If you're looking for more information, check out our reviews here at The Audio Files, over at The Headphone Show on YouTube, and join our Discord server where we have a great community of enthusiasts happy to talk about all things audio, especially if you want to make that jump into the deeper audiophile world.

Appendix: What is Tonal Balance?

One question you might have had throughout this guide is what exactly is “tonal balance”? What do I mean by a reference tuning or signature? How does that relate to sound quality? Believe it or not, this is a deeply, deeply complicated topic which is why it’s in the appendix. Once again, I’ll try to simplify it as much as possible.

Have you ever heard a headphone be called V-shaped? Or bass boosted? Bright? Warm? Sharp? Neutral? These terms are ubiquitous when talking about sound in general, not just headphones. For headphones (and microphones for that matter), we can actually visualize what it means to be bright or warm or bass-boosted. We do this through something called frequency response graphs where we use fancy scientific equipment to measure what the sound of a headphone or IEM is. Here is a great video explaining them.

Below is an example of a frequency response graph of the Sennheiser HD600 - the red line represents the legendary open-back headphone I recommended earlier. The black dotted line is what is known as a “tuning target” - a representation of what an ideal sound should be like based on audio research (or someone’s personal preference in some cases). The X-axis is 20 Hz to 20 kHz, the range of human hearing. The Y-axis is SPL, representing how loud the headphone is at any given frequency between 20 Hz - 20 kHz.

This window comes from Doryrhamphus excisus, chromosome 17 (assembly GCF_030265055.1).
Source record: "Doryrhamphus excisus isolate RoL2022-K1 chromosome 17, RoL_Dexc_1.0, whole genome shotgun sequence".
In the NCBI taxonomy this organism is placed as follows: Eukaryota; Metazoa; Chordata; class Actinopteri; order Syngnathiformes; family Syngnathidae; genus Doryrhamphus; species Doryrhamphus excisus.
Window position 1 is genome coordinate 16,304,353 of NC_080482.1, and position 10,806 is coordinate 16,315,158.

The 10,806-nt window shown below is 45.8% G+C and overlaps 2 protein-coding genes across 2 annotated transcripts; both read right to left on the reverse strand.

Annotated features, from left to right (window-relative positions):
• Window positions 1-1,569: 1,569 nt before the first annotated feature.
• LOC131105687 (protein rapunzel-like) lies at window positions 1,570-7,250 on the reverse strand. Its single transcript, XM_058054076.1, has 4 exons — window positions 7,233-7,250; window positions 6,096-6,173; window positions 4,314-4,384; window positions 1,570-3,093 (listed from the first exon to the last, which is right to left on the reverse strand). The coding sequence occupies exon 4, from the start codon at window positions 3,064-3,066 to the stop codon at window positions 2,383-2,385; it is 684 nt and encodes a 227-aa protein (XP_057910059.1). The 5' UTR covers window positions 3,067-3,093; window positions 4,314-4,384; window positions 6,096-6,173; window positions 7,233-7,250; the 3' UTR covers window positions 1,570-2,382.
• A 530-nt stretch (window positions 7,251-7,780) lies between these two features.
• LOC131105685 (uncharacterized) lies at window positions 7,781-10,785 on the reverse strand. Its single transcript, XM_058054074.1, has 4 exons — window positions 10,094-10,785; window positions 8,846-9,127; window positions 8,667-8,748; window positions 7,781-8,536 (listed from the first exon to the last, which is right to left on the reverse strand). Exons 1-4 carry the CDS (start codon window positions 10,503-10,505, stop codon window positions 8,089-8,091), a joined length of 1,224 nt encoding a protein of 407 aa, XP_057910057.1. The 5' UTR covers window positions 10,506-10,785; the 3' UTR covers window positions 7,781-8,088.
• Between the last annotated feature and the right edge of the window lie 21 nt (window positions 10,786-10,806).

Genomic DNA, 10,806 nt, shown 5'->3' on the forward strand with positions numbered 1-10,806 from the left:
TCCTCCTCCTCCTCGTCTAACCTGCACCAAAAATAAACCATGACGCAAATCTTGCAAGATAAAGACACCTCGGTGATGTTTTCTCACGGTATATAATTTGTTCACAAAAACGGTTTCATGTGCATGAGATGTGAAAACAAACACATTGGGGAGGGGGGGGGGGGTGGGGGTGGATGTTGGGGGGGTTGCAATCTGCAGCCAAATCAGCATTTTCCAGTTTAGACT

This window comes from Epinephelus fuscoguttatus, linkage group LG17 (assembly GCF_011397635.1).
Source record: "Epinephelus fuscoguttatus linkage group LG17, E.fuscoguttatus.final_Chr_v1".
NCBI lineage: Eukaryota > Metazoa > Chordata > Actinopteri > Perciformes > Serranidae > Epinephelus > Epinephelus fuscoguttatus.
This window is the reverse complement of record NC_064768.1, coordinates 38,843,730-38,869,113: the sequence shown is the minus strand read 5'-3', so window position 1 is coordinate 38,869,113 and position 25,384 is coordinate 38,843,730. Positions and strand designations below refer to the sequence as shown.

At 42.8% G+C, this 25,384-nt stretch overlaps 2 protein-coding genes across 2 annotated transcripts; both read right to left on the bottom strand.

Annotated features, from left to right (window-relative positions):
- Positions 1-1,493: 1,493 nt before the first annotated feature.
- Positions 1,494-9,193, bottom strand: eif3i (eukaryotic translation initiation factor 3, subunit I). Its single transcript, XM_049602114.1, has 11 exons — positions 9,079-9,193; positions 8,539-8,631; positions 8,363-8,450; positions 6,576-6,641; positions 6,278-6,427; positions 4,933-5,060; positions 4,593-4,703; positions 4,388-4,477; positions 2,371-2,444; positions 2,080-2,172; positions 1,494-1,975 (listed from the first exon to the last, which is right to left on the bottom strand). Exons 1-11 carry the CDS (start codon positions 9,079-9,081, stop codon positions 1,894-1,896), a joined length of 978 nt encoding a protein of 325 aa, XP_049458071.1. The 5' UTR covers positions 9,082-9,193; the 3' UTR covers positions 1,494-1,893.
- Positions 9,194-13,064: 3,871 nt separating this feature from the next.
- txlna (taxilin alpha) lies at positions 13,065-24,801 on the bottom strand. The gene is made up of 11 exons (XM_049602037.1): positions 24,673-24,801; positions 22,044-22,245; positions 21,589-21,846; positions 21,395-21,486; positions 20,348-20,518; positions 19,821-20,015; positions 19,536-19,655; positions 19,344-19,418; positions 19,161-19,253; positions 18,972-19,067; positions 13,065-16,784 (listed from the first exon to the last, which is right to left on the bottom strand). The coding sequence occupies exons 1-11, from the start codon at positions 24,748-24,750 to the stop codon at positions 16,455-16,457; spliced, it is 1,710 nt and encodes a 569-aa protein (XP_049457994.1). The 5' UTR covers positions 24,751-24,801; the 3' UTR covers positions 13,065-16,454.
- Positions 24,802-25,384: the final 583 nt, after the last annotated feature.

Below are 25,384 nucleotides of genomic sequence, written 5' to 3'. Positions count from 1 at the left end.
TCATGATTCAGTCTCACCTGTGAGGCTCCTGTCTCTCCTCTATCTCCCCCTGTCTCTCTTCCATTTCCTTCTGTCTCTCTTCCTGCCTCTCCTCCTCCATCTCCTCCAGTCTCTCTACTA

The closer the red line is to the black line i.e. the closer the HD600 is to the tuning target, the closer it is to a “reference” signature. We can see that the HD600 lacks subbass as it starts to fade out below the 100 Hz region. Otherwise we can see that it lines up very closely to our ideal tuning until you get to the treble region. Don’t worry too much about how much it deviates from the target - the treble region is notoriously hard to measure. Thus, the HD600 has a very neutral, reference-like tuning. If it had more lower midrange energy in the 100 - 300 Hz region, we could call it a warm headphone. And that is exactly what the raw frequency response graph of the HD650 looks like.

An obvious question you might be asking is: Why is it NOT flat? After all, isn’t a flat sound the best? Yes and no. The idea of a flat sound comes from speakers. With headphones, that mountainous peak around the 3 kHz region in the upper mids is essential. That’s because our bodies (head, chest, and ears) actually influence sound by the time it hits the eardrum. Because headphones and IEMs essentially bypass that human anatomy, they need that 3 kHz energy to compensate and have a neutral sound. Note that we could make this graph look flat by looking only at the difference between the HD650 and the reference target. That is known as a compensated graph.

Importantly, there are many interpretations of what the ideal tuning target is. Not only that, these frequency response graphs and targets can change depending on how we measure something. All this to say, don’t worry too much about how closely a headphone’s frequency response looks like as long as it generally follows the target. Everything I’ve recommended in this beginner’s guide graph follows one of these reference targets.

One last point is that adherence to a reference target does not absolutely indicate sound quality. It gives you a good idea of what the sound is like but not what it actually sounds like since… you actually have to hear something to know. Not to mention that everyone has their own subjective tastes of what good sounds like or what they enjoy which is why some headphones don’t measure well but plenty of people love them. For more information, check out this much longer (slightly older) write-up about frequency response graphs.